College Essay Format Example

pragueCollege essay format example is a classic form of the written assignment for the students of the higher education institutions. It should consist of the introduction with a clear thesis statement, three body paragraphs, and a conclusion. It is necessary to choose the core idea of the essay and write a complete thesis statement based on that. Every presented idea should be obligatory supported with strong evidence. A thesis statement should always have a narrow focus as college essay implies a thorough research on the topic.

For almost eight months in 1968, the Czechoslovak Socialist Republic experienced a period of a profound revolt. That was an unprecedented event in the history of the communist movement. The unpreventable changes became an obvious result of the growing crisis in the relatively prosperous and developed country. The Prague Spring was caused by the fact that a decisive politician Alexander Dubcek became the first secretary of the Presidium of the Central Committee of the Communist Party of Czechoslovakia. Since the first days of work, he introduced a lot of fundamental reforms that troubled the communists in Moscow.

The main reasons of the Prague Spring were the disability of the Stalinist model of socialism, further superficial de-Stalinization, and the slow rehabilitation of victims of political repressions in the country. After Alexander Dubcek was elected to the post of the first secretary, the new program of action was proclaimed which consisted of the abolition of the Communist Party’s monopolistic power, the formation of a multi-party system, democratic rights and freedoms, privatization, market reforms, and cooperation with all countries of the world. The climax of the Prague Spring came on August 20, 1968 when an armed intervention made by the countries of the Warsaw Pact (the Soviet Union, Bulgaria, East Germany, Hungary, and Poland) took place.

Despite the fact that the Soviet Union had a negative attitude to the Czechoslovak reformist movements, for a long time USSR did not resort to military invasion. Some members of the Soviet leadership took up an intensive search for a peaceful solution. After March 1968, the Soviet government began to use a number of tools for political and psychological pressure to convince Dubcek and his colleagues to slow down the ripening change. The Soviet authorities exerted political pressure on Dubcek’s leadership during the various meetings and negotiations: March multilateral political meeting in Dresden, a bilateral meeting in Moscow in May, the unprecedented summit talks in Cierna-nad-Tisou in July, and in Bratislava in August 1968. Dubcek was confident in his decisions, so there happened an escalation of the conflict.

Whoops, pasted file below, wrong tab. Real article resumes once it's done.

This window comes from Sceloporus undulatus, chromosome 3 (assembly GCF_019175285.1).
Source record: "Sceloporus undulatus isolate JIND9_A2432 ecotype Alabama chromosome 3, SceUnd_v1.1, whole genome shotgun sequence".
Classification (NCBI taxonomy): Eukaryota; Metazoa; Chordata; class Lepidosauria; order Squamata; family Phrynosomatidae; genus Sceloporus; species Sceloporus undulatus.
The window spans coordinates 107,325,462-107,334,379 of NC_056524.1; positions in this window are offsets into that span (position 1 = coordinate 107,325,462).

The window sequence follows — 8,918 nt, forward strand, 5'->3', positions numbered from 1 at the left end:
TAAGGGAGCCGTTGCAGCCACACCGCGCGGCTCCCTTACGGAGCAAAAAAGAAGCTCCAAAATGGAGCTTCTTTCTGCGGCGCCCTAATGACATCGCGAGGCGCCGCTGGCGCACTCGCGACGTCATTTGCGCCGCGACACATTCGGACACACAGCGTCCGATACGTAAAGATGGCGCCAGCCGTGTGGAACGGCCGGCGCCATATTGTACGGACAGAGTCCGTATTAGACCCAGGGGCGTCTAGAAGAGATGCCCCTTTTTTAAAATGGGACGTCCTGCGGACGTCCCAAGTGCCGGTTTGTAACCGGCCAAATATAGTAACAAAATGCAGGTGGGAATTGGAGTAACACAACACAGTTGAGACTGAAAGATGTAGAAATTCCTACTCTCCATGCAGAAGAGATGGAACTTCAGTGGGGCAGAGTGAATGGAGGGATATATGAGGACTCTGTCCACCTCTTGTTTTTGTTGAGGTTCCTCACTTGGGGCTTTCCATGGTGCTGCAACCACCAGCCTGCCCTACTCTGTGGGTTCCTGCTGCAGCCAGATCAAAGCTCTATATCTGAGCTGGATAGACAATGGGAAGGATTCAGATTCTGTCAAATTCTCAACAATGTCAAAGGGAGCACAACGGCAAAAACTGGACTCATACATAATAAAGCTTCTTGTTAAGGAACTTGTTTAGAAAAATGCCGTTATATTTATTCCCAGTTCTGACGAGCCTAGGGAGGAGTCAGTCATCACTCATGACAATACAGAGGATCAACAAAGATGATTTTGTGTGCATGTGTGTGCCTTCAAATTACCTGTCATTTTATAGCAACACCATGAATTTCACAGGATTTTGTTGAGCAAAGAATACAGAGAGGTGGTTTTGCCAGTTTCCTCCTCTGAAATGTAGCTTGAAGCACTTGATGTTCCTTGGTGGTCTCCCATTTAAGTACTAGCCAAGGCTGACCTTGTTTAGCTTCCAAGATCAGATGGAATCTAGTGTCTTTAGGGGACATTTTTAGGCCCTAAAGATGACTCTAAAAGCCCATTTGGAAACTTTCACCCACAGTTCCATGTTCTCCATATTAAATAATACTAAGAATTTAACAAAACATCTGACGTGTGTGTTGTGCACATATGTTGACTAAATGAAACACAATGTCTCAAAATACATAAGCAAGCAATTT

As the result, seventy-two Czechoslovak citizens were killed, the leaders of the Prague spring were arrested and taken to Moscow, where they were forced to abandon the reform of the Communist Party of Czechoslovakia. In April 1969, Alexander Dubcek was removed from his office and Gustav Husak became the first secretary of the Communist Party of Czechoslovakia. The reasons for the Prague Spring defeat were the armed intervention of the countries of the Warsaw Pact, and the refusal of Western countries to go for an open conflict with the USSR.

To sum up, the consequences of the Prague Spring include the fall of the Soviet authority on the world political arena. Also, there occurred a number of protests in the socialist countries – Albania, Yugoslavia, Romania, and China. Subsequently, the UN Security Council requested to withdraw foreign troops from Czechoslovakia and country returned to the Soviet methods of government.

Bischof, G., Karner, S., & Ruggenthaler, P. (2010). The Prague Spring and the Warsaw Pact invasion of Czechoslovakia in 1968. Lanham, Md.: Lexington Books.
Brown, S. (2008). Socialism with a Slovak Face: Federalization, Democratization, and the Prague Spring. East European Politics & Societies, 22(3), 467-495.
Del Bourgo, D. (2009). Prague spring. [United States]: Mystère Press.
Gilbert, M. (2014). Cold War Europe: The Politics of a Contested Continent. Lanham: Rowman & Littlefield.
Panek, J. & Tuma, O. (2009). A history of the Czech lands. Prague: Charles University.

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